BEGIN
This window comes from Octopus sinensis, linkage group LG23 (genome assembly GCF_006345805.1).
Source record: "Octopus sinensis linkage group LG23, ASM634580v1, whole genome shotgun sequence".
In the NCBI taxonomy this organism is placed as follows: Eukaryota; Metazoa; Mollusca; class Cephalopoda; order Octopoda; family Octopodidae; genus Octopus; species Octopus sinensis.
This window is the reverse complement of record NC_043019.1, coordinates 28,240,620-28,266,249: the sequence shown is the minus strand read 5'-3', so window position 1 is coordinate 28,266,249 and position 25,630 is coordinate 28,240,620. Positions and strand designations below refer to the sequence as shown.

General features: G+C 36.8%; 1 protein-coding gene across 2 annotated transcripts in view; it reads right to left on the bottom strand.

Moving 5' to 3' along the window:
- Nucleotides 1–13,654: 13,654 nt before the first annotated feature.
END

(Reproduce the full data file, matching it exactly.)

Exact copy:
This window comes from Octopus sinensis, linkage group LG23 (genome assembly GCF_006345805.1).
Source record: "Octopus sinensis linkage group LG23, ASM634580v1, whole genome shotgun sequence".
In the NCBI taxonomy this organism is placed as follows: Eukaryota; Metazoa; Mollusca; class Cephalopoda; order Octopoda; family Octopodidae; genus Octopus; species Octopus sinensis.
This window is the reverse complement of record NC_043019.1, coordinates 28,240,620-28,266,249: the sequence shown is the minus strand read 5'-3', so window position 1 is coordinate 28,266,249 and position 25,630 is coordinate 28,240,620. Positions and strand designations below refer to the sequence as shown.

General features: G+C 36.8%; 1 protein-coding gene across 2 annotated transcripts in view; it reads right to left on the bottom strand.

Moving 5' to 3' along the window:
- Nucleotides 1–13,654: 13,654 nt before the first annotated feature.